In March, the National Sleep Foundation, a nonprofit based in Washington, D.C., released the results of its annual poll, Sleep in America. The survey reported some worrisome statistics: More than half of adults have in the past year driven at least once while drowsy. And 20 percent—up from 13 percent in 2001—report sleeping less than six hours a night. The foundation’s motto, according to its website, is “Waking America to the Importance of Sleep.” And who could argue with that?
Law + Policy
Nobody ever called Howard Jarvis elegant or subtle. He was a gruff, curmudgeonly sort from the Republican political grassroots who had no problem saying what he meant, loudly and often profanely.
When he pushed Proposition 13 onto the ballot in 1978 over the objection of virtually every politician in California, Jarvis made no bones about his goals. He wanted to slash the soaring property taxes that were threatening to price many seniors out of homes they had lived in for decades and then make it harder for politicians at every level to raise taxes again.
When Haas professor John Morgan used eBay to buy a Pittsburgh Steelers “terrible towel” (a bright yellow cloth waved by fans to show their enthusiasm) for his four-year-old son, he was happy to pay $9.95 for a set of two, and $3.95 for shipping charges. But Morgan noticed that on some eBay listings the shipping charge for even one towel was as high as $8.00. An expert on retail pricing, Morgan was wise to a common but sly pricing technique used on eBay—a low opening bid offset by a high shipping charge.
Picture yourself strolling down a city street. Fellow pedestrians bustle among shops and offices, while a steady stream of bicyclists flows between you and the distant car traffic. Sunlight dapples the broad sidewalk of the tree-lined blocks ahead, and flowers bloom brilliantly in pavement cutouts and planter boxes.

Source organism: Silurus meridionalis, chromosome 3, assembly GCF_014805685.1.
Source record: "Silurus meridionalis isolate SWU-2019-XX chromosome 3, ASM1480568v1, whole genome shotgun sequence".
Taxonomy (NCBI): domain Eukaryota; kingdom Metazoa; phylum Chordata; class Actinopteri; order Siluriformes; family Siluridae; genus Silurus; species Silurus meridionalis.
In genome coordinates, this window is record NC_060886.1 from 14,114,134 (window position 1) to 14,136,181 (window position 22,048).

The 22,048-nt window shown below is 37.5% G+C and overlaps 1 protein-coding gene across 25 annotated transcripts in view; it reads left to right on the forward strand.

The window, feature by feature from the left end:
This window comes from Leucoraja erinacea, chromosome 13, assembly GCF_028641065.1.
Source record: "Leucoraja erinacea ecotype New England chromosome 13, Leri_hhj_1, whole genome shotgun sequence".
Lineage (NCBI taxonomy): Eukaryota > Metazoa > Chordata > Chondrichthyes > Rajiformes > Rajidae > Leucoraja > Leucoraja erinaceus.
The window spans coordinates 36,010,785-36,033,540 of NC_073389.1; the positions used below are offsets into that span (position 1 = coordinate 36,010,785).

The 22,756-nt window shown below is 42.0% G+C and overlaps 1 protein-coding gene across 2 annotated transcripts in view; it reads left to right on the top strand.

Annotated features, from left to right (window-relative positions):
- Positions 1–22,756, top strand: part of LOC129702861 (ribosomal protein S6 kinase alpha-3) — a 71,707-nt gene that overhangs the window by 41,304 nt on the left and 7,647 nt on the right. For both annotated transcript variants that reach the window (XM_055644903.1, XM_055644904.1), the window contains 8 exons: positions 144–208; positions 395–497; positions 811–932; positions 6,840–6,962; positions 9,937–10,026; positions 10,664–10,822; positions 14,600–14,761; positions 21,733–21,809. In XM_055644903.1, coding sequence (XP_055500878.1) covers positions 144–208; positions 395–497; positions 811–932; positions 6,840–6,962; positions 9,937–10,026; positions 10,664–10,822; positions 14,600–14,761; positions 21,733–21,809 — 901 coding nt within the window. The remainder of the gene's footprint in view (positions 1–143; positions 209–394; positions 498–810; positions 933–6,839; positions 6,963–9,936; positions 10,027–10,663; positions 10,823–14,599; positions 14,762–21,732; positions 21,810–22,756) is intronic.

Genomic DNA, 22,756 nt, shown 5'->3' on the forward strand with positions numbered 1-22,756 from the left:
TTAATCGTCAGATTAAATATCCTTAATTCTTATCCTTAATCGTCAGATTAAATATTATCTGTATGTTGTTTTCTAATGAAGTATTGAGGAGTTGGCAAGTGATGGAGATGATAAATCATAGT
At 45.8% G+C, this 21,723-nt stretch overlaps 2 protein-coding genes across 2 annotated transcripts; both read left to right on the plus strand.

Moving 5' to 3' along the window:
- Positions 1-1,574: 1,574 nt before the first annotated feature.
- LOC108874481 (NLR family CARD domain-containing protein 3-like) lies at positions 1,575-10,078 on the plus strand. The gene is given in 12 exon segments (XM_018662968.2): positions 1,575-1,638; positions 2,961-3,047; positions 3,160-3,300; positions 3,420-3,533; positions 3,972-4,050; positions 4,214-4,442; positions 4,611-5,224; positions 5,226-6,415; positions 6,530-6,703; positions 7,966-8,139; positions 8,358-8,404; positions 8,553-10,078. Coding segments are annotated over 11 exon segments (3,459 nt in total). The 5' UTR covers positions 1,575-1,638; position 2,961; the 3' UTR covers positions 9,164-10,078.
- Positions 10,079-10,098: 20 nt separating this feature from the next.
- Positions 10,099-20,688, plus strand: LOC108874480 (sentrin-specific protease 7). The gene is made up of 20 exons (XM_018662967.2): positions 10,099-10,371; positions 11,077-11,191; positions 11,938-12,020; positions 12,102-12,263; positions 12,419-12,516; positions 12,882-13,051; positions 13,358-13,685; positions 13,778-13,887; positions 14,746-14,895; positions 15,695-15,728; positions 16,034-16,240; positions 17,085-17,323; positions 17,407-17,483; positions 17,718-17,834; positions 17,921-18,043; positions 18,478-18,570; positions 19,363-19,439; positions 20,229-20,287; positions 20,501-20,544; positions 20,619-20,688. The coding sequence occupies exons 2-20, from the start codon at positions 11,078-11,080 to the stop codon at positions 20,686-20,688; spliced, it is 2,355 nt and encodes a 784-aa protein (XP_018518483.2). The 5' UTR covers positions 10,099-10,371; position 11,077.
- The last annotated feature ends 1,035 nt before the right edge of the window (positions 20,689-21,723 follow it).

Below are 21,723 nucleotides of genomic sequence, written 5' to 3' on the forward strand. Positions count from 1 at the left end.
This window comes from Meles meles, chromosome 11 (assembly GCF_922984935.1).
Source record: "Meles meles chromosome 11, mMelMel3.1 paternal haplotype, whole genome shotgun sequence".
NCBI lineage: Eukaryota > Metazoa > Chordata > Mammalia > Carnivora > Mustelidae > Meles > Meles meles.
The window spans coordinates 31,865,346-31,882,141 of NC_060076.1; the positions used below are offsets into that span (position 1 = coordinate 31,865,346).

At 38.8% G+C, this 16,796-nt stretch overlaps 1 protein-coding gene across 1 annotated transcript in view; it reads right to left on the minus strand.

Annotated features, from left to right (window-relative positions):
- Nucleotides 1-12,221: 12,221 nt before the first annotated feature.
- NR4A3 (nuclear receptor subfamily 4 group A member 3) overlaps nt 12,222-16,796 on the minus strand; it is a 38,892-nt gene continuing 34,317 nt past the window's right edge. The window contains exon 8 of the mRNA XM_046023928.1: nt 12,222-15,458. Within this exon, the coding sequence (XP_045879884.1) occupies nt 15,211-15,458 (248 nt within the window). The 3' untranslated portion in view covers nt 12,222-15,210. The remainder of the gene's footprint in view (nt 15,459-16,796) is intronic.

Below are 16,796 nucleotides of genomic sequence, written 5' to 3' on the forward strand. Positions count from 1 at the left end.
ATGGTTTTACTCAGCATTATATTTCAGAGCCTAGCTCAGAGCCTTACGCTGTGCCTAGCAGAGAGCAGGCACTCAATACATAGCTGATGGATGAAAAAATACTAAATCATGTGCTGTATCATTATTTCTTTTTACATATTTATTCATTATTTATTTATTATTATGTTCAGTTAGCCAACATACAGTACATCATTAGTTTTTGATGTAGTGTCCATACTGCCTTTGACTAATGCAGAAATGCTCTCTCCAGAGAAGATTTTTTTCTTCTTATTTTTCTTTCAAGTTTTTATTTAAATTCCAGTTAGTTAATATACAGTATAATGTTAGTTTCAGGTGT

The media today—newspapers, books, and, yes, magazines—are in a bewildering situation. People are getting information in new ways, methods of production and distribution are shifting. Writers and editors routinely deploy terms like “business model” and “social media.”
In the Spring of 2001, several leading public health associations launched an ambitious effort to raise the profile of their field. Creating the Public Health Brand Identity Coalition–which I think we can all agree is not the sexiest name for an initiative to promote a sharper professional image–the group commissioned a poll about attitudes toward the phrase public health. Almost 80 percent of Americans, according to the survey, did not think that public health had touched their lives in any way.
In theory, copyright protection should be straightforward: Writers and other creators are entitled to exclusive control over their intellectual property. But two Boalt graduates say in a new study published in Santa Clara Computer and High Technology Law Journal that digital-age battles over intellectual property rights are sometimes neither simple nor straightforward.
It sounds too good to be true: you pay your workers a living wage, avoid pollution, and treat developing nations fairly. And though these tactics will cost you money, you’ll still improve profit as workers, investors, and shoppers reward your social responsibility.
Yes, it is too good to be true, says business professor David Vogel in his new book, The Market for Virtue.
The light is fading on a bitter-cold December afternoon in Berkeley, and Trevor Paglen is talking about spy satellites. Specifically, he’s explaining how hard it is to photograph them—not just because our government doesn’t want us to know they’re there but also because they’re a long way away. “You’re basically trying to shoot something the size of a car on the other side of the Earth, but actually it’s even farther,” he says, his words dissolving into a machine-gun laugh.
They have closed off Tiananmen Square.
The huge portrait of Mao stares across an empty Square at the giant mausoleum to the south where the Chairman’s body is usually on display. Officially the Square has been blocked off because the President of Malaysia is visiting. But today is June 3, the anniversary of the 1989 uprising that left hundreds dead in Beijing—perhaps more, nobody really knows—and jolted all of China. Police are everywhere. The Square is ringed with soldiers.